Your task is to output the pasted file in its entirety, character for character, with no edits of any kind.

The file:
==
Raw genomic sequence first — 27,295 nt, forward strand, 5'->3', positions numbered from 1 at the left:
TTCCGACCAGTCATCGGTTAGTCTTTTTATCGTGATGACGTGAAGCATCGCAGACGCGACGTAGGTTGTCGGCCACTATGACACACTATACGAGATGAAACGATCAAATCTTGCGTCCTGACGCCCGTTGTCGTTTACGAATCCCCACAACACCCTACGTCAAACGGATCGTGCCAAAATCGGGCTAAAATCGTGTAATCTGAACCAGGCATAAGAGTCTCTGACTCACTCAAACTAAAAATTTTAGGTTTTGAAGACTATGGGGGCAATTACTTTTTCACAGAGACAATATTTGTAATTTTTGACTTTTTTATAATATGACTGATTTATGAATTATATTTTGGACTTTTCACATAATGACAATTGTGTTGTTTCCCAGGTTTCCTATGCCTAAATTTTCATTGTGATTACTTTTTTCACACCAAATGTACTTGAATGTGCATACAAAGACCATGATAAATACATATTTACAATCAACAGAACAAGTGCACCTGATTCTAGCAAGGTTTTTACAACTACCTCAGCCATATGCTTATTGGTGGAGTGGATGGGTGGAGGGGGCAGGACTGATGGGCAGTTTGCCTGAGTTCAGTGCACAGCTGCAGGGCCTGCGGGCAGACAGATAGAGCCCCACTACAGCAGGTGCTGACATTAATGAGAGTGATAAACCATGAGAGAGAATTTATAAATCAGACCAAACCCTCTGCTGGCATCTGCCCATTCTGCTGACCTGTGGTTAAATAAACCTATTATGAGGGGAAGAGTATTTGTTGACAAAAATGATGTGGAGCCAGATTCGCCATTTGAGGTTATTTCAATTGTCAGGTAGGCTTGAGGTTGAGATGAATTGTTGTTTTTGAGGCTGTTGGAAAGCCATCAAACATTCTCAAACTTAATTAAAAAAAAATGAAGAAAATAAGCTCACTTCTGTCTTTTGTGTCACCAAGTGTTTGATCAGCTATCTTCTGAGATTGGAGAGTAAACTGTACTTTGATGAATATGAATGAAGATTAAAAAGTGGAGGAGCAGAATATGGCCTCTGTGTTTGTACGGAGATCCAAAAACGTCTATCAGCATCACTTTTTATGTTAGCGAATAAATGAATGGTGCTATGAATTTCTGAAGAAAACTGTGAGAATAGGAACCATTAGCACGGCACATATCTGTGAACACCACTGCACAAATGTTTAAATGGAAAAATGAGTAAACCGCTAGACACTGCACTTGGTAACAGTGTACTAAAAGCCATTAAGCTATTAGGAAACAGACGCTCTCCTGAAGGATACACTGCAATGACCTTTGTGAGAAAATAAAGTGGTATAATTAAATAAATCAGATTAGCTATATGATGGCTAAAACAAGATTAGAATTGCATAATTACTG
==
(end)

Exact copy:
Raw genomic sequence first — 27,295 nt, forward strand, 5'->3', positions numbered from 1 at the left:
TTCCGACCAGTCATCGGTTAGTCTTTTTATCGTGATGACGTGAAGCATCGCAGACGCGACGTAGGTTGTCGGCCACTATGACACACTATACGAGATGAAACGATCAAATCTTGCGTCCTGACGCCCGTTGTCGTTTACGAATCCCCACAACACCCTACGTCAAACGGATCGTGCCAAAATCGGGCTAAAATCGTGTAATCTGAACCAGGCATAAGAGTCTCTGACTCACTCAAACTAAAAATTTTAGGTTTTGAAGACTATGGGGGCAATTACTTTTTCACAGAGACAATATTTGTAATTTTTGACTTTTTTATAATATGACTGATTTATGAATTATATTTTGGACTTTTCACATAATGACAATTGTGTTGTTTCCCAGGTTTCCTATGCCTAAATTTTCATTGTGATTACTTTTTTCACACCAAATGTACTTGAATGTGCATACAAAGACCATGATAAATACATATTTACAATCAACAGAACAAGTGCACCTGATTCTAGCAAGGTTTTTACAACTACCTCAGCCATATGCTTATTGGTGGAGTGGATGGGTGGAGGGGGCAGGACTGATGGGCAGTTTGCCTGAGTTCAGTGCACAGCTGCAGGGCCTGCGGGCAGACAGATAGAGCCCCACTACAGCAGGTGCTGACATTAATGAGAGTGATAAACCATGAGAGAGAATTTATAAATCAGACCAAACCCTCTGCTGGCATCTGCCCATTCTGCTGACCTGTGGTTAAATAAACCTATTATGAGGGGAAGAGTATTTGTTGACAAAAATGATGTGGAGCCAGATTCGCCATTTGAGGTTATTTCAATTGTCAGGTAGGCTTGAGGTTGAGATGAATTGTTGTTTTTGAGGCTGTTGGAAAGCCATCAAACATTCTCAAACTTAATTAAAAAAAAATGAAGAAAATAAGCTCACTTCTGTCTTTTGTGTCACCAAGTGTTTGATCAGCTATCTTCTGAGATTGGAGAGTAAACTGTACTTTGATGAATATGAATGAAGATTAAAAAGTGGAGGAGCAGAATATGGCCTCTGTGTTTGTACGGAGATCCAAAAACGTCTATCAGCATCACTTTTTATGTTAGCGAATAAATGAATGGTGCTATGAATTTCTGAAGAAAACTGTGAGAATAGGAACCATTAGCACGGCACATATCTGTGAACACCACTGCACAAATGTTTAAATGGAAAAATGAGTAAACCGCTAGACACTGCACTTGGTAACAGTGTACTAAAAGCCATTAAGCTATTAGGAAACAGACGCTCTCCTGAAGGATACACTGCAATGACCTTTGTGAGAAAATAAAGTGGTATAATTAAATAAATCAGATTAGCTATATGATGGCTAAAACAAGATTAGAATTGCATAATTACTG